Two resources that will help you find out which duty rates, if any, apply to specific items are the Border Information Services (BIS) phone line and the Customs Tariff section of the Canada Border Services Agency (CBSA) website.
We recommend that if you are interested in a few specific items, you use the BIS phone line and ask an agent what the duty is on the items that interest you, as opposed to using the CBSA website, which may require you to look through hundreds of confusing pages to determine the duty payable on your item:
Internet: Canada Border Services Agency (CBSA)
Making a full declaration and paying any duty and taxes you owe is a simple, straightforward process. You can pay by cash, traveller’s cheque, Visa, American Express or MasterCard. Debit cards are also accepted at most offices. If an amount is not more than CAN$2,500, you can sometimes pay by personal cheque. A border services officer should give you a receipt showing the calculations and amounts you paid.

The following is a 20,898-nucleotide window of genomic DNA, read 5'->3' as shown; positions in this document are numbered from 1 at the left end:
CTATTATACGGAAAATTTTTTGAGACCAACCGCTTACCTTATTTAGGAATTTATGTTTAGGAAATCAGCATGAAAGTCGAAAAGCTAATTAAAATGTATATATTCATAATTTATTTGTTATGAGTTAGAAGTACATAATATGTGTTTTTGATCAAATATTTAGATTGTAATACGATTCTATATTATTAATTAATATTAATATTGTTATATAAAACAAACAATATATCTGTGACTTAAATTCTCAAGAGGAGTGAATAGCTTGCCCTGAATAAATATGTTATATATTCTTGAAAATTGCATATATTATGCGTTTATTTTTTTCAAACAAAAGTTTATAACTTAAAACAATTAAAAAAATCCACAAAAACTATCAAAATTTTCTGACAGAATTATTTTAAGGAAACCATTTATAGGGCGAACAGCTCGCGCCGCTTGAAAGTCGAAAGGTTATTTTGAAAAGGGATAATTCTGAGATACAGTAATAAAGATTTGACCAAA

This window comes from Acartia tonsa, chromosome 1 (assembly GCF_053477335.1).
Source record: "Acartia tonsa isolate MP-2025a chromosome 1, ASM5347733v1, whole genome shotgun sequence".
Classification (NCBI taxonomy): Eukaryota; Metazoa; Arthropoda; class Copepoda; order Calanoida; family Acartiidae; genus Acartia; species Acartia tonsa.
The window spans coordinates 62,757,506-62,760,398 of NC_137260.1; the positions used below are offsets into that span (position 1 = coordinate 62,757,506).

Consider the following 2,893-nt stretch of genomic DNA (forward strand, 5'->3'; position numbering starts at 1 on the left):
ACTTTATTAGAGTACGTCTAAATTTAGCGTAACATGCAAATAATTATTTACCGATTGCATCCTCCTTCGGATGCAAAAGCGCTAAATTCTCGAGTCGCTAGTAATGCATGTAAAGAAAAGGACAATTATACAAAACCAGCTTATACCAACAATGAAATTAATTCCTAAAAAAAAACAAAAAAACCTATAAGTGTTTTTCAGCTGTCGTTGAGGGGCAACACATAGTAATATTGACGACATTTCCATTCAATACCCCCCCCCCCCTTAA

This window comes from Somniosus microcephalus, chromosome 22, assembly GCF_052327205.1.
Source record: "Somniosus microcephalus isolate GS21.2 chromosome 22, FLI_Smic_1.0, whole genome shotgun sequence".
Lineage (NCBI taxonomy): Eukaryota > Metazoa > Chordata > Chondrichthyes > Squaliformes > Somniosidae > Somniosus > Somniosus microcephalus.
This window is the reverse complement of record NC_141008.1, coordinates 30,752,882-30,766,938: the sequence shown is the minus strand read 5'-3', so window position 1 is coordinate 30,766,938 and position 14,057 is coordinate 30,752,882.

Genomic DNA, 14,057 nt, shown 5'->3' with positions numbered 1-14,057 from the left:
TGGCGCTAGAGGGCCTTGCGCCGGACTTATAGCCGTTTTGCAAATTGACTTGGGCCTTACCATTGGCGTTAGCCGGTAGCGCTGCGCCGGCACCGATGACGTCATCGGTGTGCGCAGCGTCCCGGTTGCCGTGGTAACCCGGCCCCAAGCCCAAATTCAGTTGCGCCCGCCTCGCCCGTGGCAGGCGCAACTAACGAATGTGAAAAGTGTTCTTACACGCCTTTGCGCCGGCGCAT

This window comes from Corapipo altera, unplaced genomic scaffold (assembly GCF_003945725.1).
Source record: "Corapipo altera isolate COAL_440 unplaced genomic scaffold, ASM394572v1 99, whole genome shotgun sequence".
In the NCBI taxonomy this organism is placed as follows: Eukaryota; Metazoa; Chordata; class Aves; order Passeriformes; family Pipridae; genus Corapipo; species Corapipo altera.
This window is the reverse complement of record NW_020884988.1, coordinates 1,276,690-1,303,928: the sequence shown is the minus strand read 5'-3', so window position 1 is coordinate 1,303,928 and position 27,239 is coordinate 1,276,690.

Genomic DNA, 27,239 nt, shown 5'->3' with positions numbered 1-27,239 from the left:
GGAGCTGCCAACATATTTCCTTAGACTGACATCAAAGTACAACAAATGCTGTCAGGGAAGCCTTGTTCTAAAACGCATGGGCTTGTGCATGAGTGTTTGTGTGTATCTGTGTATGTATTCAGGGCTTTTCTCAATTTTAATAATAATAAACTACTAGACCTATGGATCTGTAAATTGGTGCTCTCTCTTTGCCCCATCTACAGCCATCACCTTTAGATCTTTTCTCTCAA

Special Duty Rate
After each trip outside Canada of 48 hours or longer, you are entitled to a special duty rate of 7% under the Most Favoured Nation (MFN) tariff treatment in addition to your personal exemption. The rate applies only to goods that accompany you, that do not qualify for duty-free entry under the North American Free Trade Agreement (NAFTA) and that are worth up to CAN$300 more than your 48 hour and 7 day personal exemptions of CAN$800. The rate does not apply to tobacco products or alcoholic beverages. You still have to pay any GST/HST that applies. In some provinces, provincial sales tax (PST) is also collected.
Regular Duty Rate
If you do not qualify for a personal exemption, or if you exceed your exemption limit, you will have to pay GST/HST, as well as any duty or other tax or assessment that applies on the excess amount. Duty rates vary according to the goods you are importing, the country where the goods were made and the country from which you are importing them. You may also have to pay PST if you live in a province where CBSA has an agreement to collect the tax and you return back to Canada through that province.
How goods qualify under NAFTA
Your goods qualify for the U.S. duty-free rate under NAFTA if the following applies: